Maurice Oakley was not a man of sudden or violent enthusiasms. Conservatism was the quality that had been the foundation of his fortunes at a time when the disruption of the country had involved most of the men of his region in ruin.
Without giving anyone ground to charge him with being lukewarm or renegade to his cause, he had yet so adroitly managed his affairs that when peace came he was able quickly to recover much of the ground lost during the war. With a rare genius for adapting himself to new conditions, he accepted the changed order of things with a passive resignation, but with a stern determination to make the most out of any good that might be in it.
It was a favorite remark of his that there must be some good in every system, and it was the duty of the citizen to find out that good and make it pay. He had done this. His house, his reputation, his satisfaction, were all evidences that he had succeeded.
A childless man, he bestowed upon his younger brother, Francis, the enthusiasm he would have given to a son. His wife shared with her husband this feeling for her brother-in-law, and with him played the role of parent, which had otherwise been denied her.
It was true that Francis Oakley was only a half-brother to Maurice, the son of a second and not too fortunate marriage, but there was no halving of the love which the elder man had given to him from childhood up.
At the first intimation that Francis had artistic ability, his brother had placed him under the best masters in America, and later, when the promise of his youth had begun to blossom, he sent him to Paris, although the expenditure just at that time demanded a sacrifice which might have been the ruin of Maurice's own career. Francis's promise had never come to entire fulfillment. He was always trembling on the verge of a great success without quite plunging into it. Despite the joy which his presence gave his brother and sister-in-law, most of his time was spent abroad, where he could find just the atmosphere that suited his delicate, artistic nature. After a visit of two months he was about returning to Paris for a stay of five years. At last he was going to apply himself steadily and try to be less the dilettante.
The company which Maurice Oakley brought together to say good-bye to his brother on this occasion was drawn from the best that this fine old Southern town afforded. There were colonels there at whose titles and the owners' rights to them no one could laugh; there were brilliant women there who had queened it in Richmond, Baltimore, Louisville, and New Orleans, and every Southern capital under the old regime; and there were younger ones there of wit and beauty who were just beginning to hold their court. For Francis was a great favorite both with men and women. He was a handsome man, tall, slender, and graceful. He had the face and brow of a poet, a pallid face framed in a mass of dark hair. There was a touch of weakness in his mouth, but this was shaded and half hidden by a full mustache that made much forgivable to beauty-loving eyes.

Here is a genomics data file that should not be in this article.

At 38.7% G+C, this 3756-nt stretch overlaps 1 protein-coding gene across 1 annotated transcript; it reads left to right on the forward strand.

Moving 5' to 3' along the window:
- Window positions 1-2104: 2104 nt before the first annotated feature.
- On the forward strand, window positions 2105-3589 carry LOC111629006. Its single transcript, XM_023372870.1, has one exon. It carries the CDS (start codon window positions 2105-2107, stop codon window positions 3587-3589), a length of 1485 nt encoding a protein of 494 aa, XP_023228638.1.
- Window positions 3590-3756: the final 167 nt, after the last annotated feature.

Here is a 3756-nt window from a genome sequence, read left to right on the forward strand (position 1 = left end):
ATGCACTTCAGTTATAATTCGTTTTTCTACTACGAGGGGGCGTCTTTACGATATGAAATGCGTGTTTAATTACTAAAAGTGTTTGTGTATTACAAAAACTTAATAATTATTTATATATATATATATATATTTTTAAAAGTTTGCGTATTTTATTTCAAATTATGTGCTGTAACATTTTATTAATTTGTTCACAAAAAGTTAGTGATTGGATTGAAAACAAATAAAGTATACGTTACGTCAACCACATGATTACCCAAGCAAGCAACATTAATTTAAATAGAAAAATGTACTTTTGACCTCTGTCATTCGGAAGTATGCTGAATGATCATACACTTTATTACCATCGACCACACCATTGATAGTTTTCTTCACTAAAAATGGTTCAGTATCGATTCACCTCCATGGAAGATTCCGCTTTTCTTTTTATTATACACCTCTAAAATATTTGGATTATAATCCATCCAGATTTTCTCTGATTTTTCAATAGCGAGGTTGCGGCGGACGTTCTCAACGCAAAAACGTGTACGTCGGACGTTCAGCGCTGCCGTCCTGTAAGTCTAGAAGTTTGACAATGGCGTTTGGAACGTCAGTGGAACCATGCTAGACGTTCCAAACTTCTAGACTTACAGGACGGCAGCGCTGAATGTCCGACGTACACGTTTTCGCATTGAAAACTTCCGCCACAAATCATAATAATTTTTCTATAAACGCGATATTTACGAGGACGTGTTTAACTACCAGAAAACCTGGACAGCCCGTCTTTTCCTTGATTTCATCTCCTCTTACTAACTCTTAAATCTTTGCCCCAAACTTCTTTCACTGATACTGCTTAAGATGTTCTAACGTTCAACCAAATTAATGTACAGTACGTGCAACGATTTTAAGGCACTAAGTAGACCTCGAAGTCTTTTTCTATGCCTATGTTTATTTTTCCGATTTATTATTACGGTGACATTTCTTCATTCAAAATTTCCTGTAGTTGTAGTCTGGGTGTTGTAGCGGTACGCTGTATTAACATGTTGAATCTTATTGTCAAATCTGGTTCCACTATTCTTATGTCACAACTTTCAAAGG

It was generally conceded that Mrs. Oakley was a hostess whose guests had no awkward half-hour before dinner. No praise could be higher than this, and tonight she had no need to exert herself to maintain this reputation. Her brother-in-law was the life of the assembly; he had wit and daring, and about him there was just that hint of charming danger that made him irresistible to women. The guests heard the dinner announced with surprise—an unusual thing, except in this house.
Both Maurice Oakley and his wife looked fondly at the artist as he went in with Claire Lessing. He was talking animatedly to the girl, having changed the general trend of the conversation to a manner and tone directed more particularly to her. While she listened to him, her face glowed and her eyes shone with a light that every man could not bring into them.
As Maurice and his wife followed him with their gaze, the same thought was in their minds, and it had not just come to them: Why could not Francis marry Claire Lessing and settle in America, instead of going back ever and again to that life in the Latin Quarter? They did not believe that it was a bad life or a dissipated one, but from the little that they had seen of it when they were in Paris, it was at least a bit too free and unconventional for their traditions. There were, too, temptations which must assail any man of Francis's looks and talents. They had perfect faith in the strength of his manhood, of course; but could they have had their way, it would have been their will to hedge him about so that no breath of evil invitation could have come nigh to him.
But this younger brother, this half ward of theirs, was an unruly member. He talked and laughed, rode and walked, with Claire Lessing with the same free abandon, the same show of uninterested good comradeship, that he had used toward her when they were boy and girl together. There was not a shade more of warmth or self-consciousness in his manner toward her than there had been fifteen years before. In fact, there was less, for there had been a time, when he was six and Claire three, that Francis, with a boldness that the lover of maturer years tries vainly to attain, had announced to Claire that he was going to marry her. But he had never renewed this declaration when it came time that it would carry weight with it.
They made a fine picture as they sat together tonight. One seeing them could hardly help thinking on the instant that they were made for each other. Something in the woman's face, in her expression perhaps, supplied a palpable lack in the man. The strength of her mouth and chin helped the weakness of his. She was the sort of woman who, if ever he came to a great moral crisis in his life, would be able to save him if she were near. And yet he was going away from her, giving up the pearl that he had only to put out his hand to take.
Some of these thoughts were in the minds of the brother and sister now.
"Five years does seem a long while," Francis was saying, "but if a man accomplishes anything, after all, it seems only a short time to look back upon."